• Apply it to your garden:  Plan for or work towards a garden that has dense shrubbery, native trees and at least some areas that are not accessible to household pets.  
2)  Lowenstein et al. 2014.  Humans, bees and pollination services in the city: the case of Chicago, IL (USA). Biodiversity and Conservation 23: 2857-2874.  --->  Seriously . . . this study was one of the most exciting I've come across in years! 
  • Key findings:  Bee species richness and pollination services conferred by bees were highest in neighborhoods where human population density was highest.  The mechanism for the association between more people --> more bees --> more pollination was gardens!  Where you have more people, you have more gardens.  Where you have more gardens, you have more flowering plants.  Where you have more flowering plants, you have more bees.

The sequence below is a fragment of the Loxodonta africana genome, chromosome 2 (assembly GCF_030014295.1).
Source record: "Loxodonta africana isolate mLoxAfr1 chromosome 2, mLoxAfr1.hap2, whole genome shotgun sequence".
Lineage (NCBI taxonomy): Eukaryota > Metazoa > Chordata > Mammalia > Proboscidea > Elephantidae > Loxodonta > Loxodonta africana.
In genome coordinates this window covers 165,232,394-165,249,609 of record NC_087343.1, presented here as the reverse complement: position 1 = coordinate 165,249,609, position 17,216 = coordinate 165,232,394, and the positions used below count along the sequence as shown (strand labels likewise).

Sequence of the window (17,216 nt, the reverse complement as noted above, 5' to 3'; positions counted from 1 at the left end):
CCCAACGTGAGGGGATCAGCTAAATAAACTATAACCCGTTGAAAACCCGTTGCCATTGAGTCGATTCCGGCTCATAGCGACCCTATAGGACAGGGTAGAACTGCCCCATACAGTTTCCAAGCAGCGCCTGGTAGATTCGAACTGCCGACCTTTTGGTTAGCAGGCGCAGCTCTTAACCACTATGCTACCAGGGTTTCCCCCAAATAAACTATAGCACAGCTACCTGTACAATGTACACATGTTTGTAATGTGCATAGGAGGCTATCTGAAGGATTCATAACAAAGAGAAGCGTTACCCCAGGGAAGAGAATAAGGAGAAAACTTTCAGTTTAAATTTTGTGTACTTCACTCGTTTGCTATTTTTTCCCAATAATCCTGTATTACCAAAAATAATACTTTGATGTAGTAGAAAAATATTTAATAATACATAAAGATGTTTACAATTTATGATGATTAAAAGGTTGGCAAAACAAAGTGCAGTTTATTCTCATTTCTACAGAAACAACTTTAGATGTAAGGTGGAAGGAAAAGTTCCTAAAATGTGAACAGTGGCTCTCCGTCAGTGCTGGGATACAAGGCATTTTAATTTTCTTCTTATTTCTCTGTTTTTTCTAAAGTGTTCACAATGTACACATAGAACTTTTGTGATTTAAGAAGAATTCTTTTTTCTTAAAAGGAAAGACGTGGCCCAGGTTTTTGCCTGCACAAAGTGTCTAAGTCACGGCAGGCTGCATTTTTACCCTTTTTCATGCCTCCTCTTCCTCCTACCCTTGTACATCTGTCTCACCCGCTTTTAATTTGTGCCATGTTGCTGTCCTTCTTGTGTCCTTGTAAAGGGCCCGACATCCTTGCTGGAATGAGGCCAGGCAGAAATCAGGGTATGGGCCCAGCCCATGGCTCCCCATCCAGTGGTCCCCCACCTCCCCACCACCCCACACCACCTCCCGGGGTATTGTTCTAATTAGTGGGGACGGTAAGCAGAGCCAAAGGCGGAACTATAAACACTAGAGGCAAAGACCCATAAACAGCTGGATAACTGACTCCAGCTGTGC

• Apply it to your garden:  Want to do something good for bees in your garden?  Guess what?  You are ALREADY doing something good for bees, simply by tending a garden that offers flowering plants to pollinators.  Of course, if you couple that with eliminating or reducing pesticides . . . even better!

3)  Garbuzov and Ratnieks 2014. Listmania: the strengths and weakness of lists of garden plants to help pollinators.  BioScience 64: 1019-1026.
  • Key findings:  Many of the 'garden plants for pollinators' lists you come across are based upon the author's personal preferences, rather than on rigorous research.  Some lists had poor plant recommendations, or omitted plants that are known to be great pollinators.
  • Apply it to your garden:  Use a plant list as a starting point, rather than a fixed blueprint for your garden. 
4)  Mini et al. 2014.  Estimation of residential outdoor water use in Los Angeles, California.  Landscape and Urban Planning 127: 124-135.